- Vaccarino FM, Schwartz ML, Raballo R, Nilsen J, Rhee J, Zhou M, Doetschman T, Coffin JD, Wyland JJ, Hung YT: Changes in cerebral cortex size are governed by fibroblast growth factor during embryogenesis. Nat Neurosci. 1999, 2: 246-253. 10.1038/6350.View ArticlePubMedGoogle Scholar
- Raballo R, Rhee J, Lyn-Cook R, Leckman JF, Schwartz ML, Vaccarino FM: Basic fibroblast growth factor (Fgf2) is necessary for cell proliferation and neurogenesis in the developing cerebral cortex. J Neurosci. 2000, 20: 5012-5023.PubMedGoogle Scholar
- Korada S, Zheng W, Basilico C, Schwartz ML, Vaccarino FM: Fibroblast growth factor 2 is necessary for the growth of glutamate projection neurons in the anterior neocortex. J Neurosci. 2002, 22: 863-875.PubMedGoogle Scholar
- Shin DM, Korada S, Raballo R, Shashikant CS, Simeone A, Taylor JR, Vaccarino F: Loss of glutamatergic pyramidal neurons in frontal and temporal cortex resulting from attenuation of FGFR1 signaling is associated with spontaneous hyperactivity in mice. J Neurosci. 2004, 24: 2247-2258. 10.1523/JNEUROSCI.5285-03.2004.View ArticlePubMedGoogle Scholar
- Bristow DR, Banford PC, Bajusz I, Vedat A, Young JM: Desensitization of histamine H1 receptor-mediated inositol phosphate accumulation in guinea pig cerebral cortex slices. Br J Pharmacol. 1993, 110: 269-274. 10.1111/j.1476-5381.1993.tb13804.x.PubMed CentralView ArticlePubMedGoogle Scholar
- Vaccarino FM, Schwartz ML, Raballo R, Rhee J, Lyn-Cook R: Fibroblast growth factor signaling regulates growth and morphogenesis at multiple steps during brain development. Curr Top Dev Biol. 1999, 46: 179-200.View ArticlePubMedGoogle Scholar
- Ragsdale CW, Grove EA: Patterning the mammalian cerebral cortex. Curr Opin Neurobiol. 2001, 11: 50-58. 10.1016/S0959-4388(00)00173-2.View ArticlePubMedGoogle Scholar
- Ford-Perriss M, Abud H, Murphy M: Fibroblast growth factors in the developing central nervous system. Clin Exp Pharmacol Physiol. 2001, 28: 493-503. 10.1046/j.1440-1681.2001.03477.x.View ArticlePubMedGoogle Scholar
- Peters K, Ornitz D, Werner S, Williams L: Unique expression pattern of the FGF receptor 3 gene during mouse organogenesis. Dev Biol. 1993, 155: 423-430. 10.1006/dbio.1993.1040.View ArticlePubMedGoogle Scholar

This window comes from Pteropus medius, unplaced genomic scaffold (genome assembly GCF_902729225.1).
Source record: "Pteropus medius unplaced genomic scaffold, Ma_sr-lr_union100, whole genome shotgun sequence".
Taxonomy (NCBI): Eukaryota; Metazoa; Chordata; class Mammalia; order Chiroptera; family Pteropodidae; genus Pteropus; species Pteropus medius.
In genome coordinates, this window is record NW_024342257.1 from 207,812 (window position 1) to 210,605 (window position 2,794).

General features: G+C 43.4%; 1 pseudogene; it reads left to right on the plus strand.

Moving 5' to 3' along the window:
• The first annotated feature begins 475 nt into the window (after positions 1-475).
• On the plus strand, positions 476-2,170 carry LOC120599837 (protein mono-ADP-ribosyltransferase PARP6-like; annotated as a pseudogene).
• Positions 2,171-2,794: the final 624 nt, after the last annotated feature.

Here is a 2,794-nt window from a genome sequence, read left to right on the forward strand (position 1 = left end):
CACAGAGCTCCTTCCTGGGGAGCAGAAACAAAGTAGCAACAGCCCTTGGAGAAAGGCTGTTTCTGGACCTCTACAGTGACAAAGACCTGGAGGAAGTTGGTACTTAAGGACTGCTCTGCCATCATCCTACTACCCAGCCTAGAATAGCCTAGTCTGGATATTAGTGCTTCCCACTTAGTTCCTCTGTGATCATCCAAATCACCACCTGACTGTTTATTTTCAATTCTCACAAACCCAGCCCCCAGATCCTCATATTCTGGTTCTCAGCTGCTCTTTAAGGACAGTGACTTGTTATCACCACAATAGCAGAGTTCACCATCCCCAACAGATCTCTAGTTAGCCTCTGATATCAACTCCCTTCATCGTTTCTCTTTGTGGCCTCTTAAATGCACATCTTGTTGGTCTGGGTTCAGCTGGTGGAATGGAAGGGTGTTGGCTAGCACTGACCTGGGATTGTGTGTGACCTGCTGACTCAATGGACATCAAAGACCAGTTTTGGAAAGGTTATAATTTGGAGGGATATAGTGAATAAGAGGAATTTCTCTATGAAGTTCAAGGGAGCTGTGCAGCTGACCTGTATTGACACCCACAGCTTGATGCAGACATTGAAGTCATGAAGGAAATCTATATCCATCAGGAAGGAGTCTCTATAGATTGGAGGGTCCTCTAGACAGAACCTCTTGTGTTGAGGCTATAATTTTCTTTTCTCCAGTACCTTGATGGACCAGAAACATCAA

- Maric D, Maric I, Chang YH, Barker JL: Prospective cell sorting of embryonic rat neural stem cells and neuronal and glial progenitors reveals selective effects of basic fibroblast growth factor and epidermal growth factor on self-renewal and differentiation. J Neurosci. 2003, 23: 240-251.PubMedGoogle Scholar
- Bernardino L, Eiriz MF, Santos T, Xapelli S, Grade S, Rosa AI, Cortes L, Ferreira R, Braganca J, Agasse F, Ferreira L, Malva JO: Histamine stimulates neurogenesis in the rodent subventricular zone. Stem Cells. 2012, 30: 773-784. 10.1002/stem.1042.View ArticlePubMedGoogle Scholar
- Lavado A, Lagutin OV, Chow LM, Baker SJ, Oliver G: Prox1 is required for granule cell maturation and intermediate progenitor maintenance during brain neurogenesis. PLoS Biol. 2010, 8: e1000460-10.1371/journal.pbio.1000460.PubMed CentralView ArticlePubMedGoogle Scholar
- Misra K, Gui H, Matise MP: Prox1 regulates a transitory state for interneuron neurogenesis in the spinal cord. Dev Dyn. 2008, 237: 393-402. 10.1002/dvdy.21422.View ArticlePubMedGoogle Scholar
- Hevner RF, Daza RA, Rubenstein JL, Stunnenberg H, Olavarria JF, Englund C: Beyond laminar fate: toward a molecular classification of cortical projection/pyramidal neurons. Dev Neurosci. 2003, 25: 139-151. 10.1159/000072263.View ArticlePubMedGoogle Scholar
- Kinnunen A, Lintunen M, Karlstedt K, Fukui H, Panula P: In situ detection of H1-receptor mRNA and absence of apoptosis in the transient histamine system of the embryonic rat brain. J Comp Neurol. 1998, 394: 127-137. 10.1002/(SICI)1096-9861(19980427)394:1<127::AID-CNE10>3.0.CO;2-L.View ArticlePubMedGoogle Scholar
- Heron A, Rouleau A, Cochois V, Pillot C, Schwartz JC, Arrang JM: Expression analysis of the histamine H(3) receptor in developing rat tissues. Mech Dev. 2001, 105: 167-173. 10.1016/S0925-4773(01)00389-6.View ArticlePubMedGoogle Scholar
- Karlstedt K, Senkas A, Ahman M, Panula P: Regional expression of the histamine H(2) receptor in adult and developing rat brain. Neuroscience. 2001, 102: 201-208. 10.1016/S0306-4522(00)00464-4.View ArticlePubMedGoogle Scholar
- Johe KK, Hazel TG, Muller T, Dugich-Djordjevic MM, McKay RD: Single factors direct the differentiation of stem cells from the fetal and adult central nervous system. Genes Dev. 1996, 10: 3129-3140. 10.1101/gad.10.24.3129.View ArticlePubMedGoogle Scholar
- Diaz NF, Guerra-Arraiza C, Diaz-Martinez NE, Salazar P, Molina-Hernandez A, Camacho-Arroyo I, Velasco I: Changes in the content of estrogen alpha and progesterone receptors during differentiation of mouse embryonic stem cells to dopamine neurons. Brain Res Bull. 2007, 73: 75-80. 10.1016/j.brainresbull.2007.02.002.PubMed CentralView ArticlePubMedGoogle Scholar
- Garcia-Moreno F, Pedraza M, Di Giovannantonio LG, Di Salvio M, Lopez-Mascaraque L, Simeone A, De Carlos JA: A neuronal migratory pathway crossing from diencephalon to telencephalon populates amygdala nuclei. Nat Neurosci. 2010, 13: 680-689. 10.1038/nn.2556.View ArticlePubMedGoogle Scholar
This article is published under license to BioMed Central Ltd. This is an Open Access article distributed under the terms of the Creative Commons Attribution License (http://creativecommons.org/licenses/by/2.0), which permits unrestricted use, distribution, and reproduction in any medium, provided the original work is properly cited.